Not the best question that a marketing professional should be asking, but bear with me on this.
The price of advertising (or anything, for that matter) is typically predicated on value. That "value" is subjective (at best). Perceived value, if you will. When it comes to advertising, we are typically looking at metrics like how large the audience will be (that will see the ad), when they will see it (time of day), how they will see it (staring at a TV, listening as they drive…) and how much of the audience’s attention it will receive (three ads in a row or right before a big ball game). At a more fundamental level, advertising has always been based on the scarcity model. There used to be three major television networks, and if you weren’t on at 8 pm, that slot was gone. Poof! Gone forever. There were only a handful of shows and everyone was watching them. Now, think about digital advertising. Sure, you can only get the homepage of some big website on any given day, but how many other websites like it are there out there? How many other (perhaps more targeted) options could you compile?
Is advertising suddenly out of the scarcity model and into a world of abundance?
Have you ever had a sales representative from Google spend any time with you? They have a lot of information to support this notion as well. Google will often tell big advertisers that they are under-indexing in terms of their spend. Meaning, for all of the people that are searching for whatever it is that you sell, Google has the data to show you how much of that audience you’re not reaching. And, these are the people that are proactively looking for you (forget the other opportunities to get a digital ad in front of your potential audience). Abundance. Opportunities everywhere. Still, the price of advertising continues to climb. Now, with all of these specialty television channels, the price goes up because of how highly targeted the advertising is, but the options are boundless. Tons of space to still play with. In fact, may great brands have been built without any television advertising at all.
Let’s take this scary advertising question from another direction.
Let’s say you’re awesome at this digital advertising stuff. Seth Godin and Avinash Kaushik bow down before your digital-first and performance-based advertising mentality. You’re nailing it. Shouldn’t the cost of advertising go down? As you get better at it, as your testing and learning, you are able to lower your cost per acquisition and get laser-focused on what works and how to optimize it. Does that sound crazy? In the past few days, there were two news items that may, in fact, support this theory (remember, this is just a theory and not true practice for many brands). Advertising Age published the article, P&G Squeezes Marketing Harder As Currency Woes Mount. From the article: "We continue to drive marketing effectiveness and productivity through an optimized media mix with more digital, mobile, search and social presence, improved message clarity and greater non-advertising marketing efficiency. We expect marketing spending to come in below prior-year levels due to productivity movements in marketing and advertising costs." From a similar songbook, AdAge then runs another article, Dr Pepper Snapple Group Trims Marketing Budget, that states: "the company is shifting more money into cheaper digital buys. ‘We’re enhancing marketing ROI analytics and capabilities to ensure our marketing investments are giving us maximum return and value,’ the spokesman said."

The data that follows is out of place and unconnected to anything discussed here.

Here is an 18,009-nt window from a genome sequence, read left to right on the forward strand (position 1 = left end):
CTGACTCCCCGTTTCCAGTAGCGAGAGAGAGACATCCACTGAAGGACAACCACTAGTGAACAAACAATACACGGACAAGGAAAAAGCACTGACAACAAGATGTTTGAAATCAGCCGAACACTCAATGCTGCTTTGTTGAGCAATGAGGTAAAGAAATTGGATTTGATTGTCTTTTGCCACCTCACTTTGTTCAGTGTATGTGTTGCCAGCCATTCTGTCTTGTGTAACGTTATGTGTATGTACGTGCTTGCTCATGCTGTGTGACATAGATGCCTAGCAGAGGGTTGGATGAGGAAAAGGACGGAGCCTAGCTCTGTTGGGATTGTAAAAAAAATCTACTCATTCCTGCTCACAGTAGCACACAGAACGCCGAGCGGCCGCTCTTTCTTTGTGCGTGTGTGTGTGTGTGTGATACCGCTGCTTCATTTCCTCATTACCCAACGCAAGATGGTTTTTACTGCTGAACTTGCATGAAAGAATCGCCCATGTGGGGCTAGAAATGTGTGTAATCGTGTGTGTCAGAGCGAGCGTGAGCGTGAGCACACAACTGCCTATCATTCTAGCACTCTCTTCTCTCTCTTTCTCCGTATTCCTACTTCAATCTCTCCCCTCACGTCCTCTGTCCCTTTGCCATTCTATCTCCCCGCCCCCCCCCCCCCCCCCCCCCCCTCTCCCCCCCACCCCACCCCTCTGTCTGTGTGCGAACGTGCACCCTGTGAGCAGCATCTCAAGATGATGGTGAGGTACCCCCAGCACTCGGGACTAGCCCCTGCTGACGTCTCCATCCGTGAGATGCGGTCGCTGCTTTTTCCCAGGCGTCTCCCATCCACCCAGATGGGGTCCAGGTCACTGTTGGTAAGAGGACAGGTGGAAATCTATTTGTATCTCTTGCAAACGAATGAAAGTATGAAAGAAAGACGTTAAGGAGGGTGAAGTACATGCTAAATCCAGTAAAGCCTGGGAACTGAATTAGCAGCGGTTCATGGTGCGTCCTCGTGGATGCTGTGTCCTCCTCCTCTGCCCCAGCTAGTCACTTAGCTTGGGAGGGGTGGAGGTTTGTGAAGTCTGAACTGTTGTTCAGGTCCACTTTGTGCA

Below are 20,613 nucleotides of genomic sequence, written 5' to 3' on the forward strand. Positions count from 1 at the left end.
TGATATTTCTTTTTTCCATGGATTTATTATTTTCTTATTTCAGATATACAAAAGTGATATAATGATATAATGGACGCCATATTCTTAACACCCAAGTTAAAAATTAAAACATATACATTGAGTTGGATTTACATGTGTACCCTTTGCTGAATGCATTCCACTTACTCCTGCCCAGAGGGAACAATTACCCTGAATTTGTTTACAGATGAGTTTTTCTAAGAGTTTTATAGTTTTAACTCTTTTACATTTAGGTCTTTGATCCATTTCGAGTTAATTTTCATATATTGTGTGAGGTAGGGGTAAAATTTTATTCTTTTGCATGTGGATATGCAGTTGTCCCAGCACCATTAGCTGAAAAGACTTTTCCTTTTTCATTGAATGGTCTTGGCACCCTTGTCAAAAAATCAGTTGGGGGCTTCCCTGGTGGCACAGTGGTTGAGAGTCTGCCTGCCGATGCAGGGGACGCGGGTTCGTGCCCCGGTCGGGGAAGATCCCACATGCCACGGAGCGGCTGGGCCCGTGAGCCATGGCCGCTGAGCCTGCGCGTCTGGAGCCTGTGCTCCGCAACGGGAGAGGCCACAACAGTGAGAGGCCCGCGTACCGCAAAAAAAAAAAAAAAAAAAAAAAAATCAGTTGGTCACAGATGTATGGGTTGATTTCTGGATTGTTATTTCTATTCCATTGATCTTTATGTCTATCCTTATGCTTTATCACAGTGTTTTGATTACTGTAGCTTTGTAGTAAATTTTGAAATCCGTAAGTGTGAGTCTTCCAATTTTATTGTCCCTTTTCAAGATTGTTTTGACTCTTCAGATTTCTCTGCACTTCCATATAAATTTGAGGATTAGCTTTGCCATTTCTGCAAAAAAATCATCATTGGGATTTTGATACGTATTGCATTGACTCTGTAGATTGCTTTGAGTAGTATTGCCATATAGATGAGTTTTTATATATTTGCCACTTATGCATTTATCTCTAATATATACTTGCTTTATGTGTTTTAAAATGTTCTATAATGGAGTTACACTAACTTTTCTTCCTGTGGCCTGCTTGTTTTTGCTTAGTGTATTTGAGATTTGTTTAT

So, is digital better… or just cheaper… or easier to monetize… or more measureable… or…
Of course, there’s no one size fits all to digital (in fact, that’s what makes it so powerful). Brands could be laser-focused on performance based advertising but have significant branding challenges in the digital sphere… and vice-versa. Still, there is something happening here, that most advertising agencies (and brands that are primarily focused on general advertising) don’t want to talk about: digital is still a very different beast, and we’re all still trying to quantify it like we did with our traditional television and radio advertising spend. This is the tactical error. This is where the confusion lies. This is where talks of cutting advertising makes everyone very anxious. When we say that advertising dollars are being cut, we start thinking that the marketing work is going away, but that should not be the case, because we may – in fact – just need a new perspective.
A new perspective in advertising.
What if marketers looked at it this way: as a brand finds it place in this new world, the cost of advertising should decline. It should become more efficient. It should become more measurable. It should become leaner, smarter and cleaner. In fact, perhaps we should look at a world where a brand that is doing everything it can to be a better marketer is best defined by how little it is spending on it’s advertising. Radical? Maybe not in a world where marketing can play a much bigger and direct role with consumers. We are no longer in world where a consumer’s only interaction with a brand happens via an ad or a purchase. Let’s not forget that advertising is a sub-set of marketing… and marketing may be able to take a much bigger slice of the advertising dollars and push it to work in much more efficient ways.
It’s something to think about.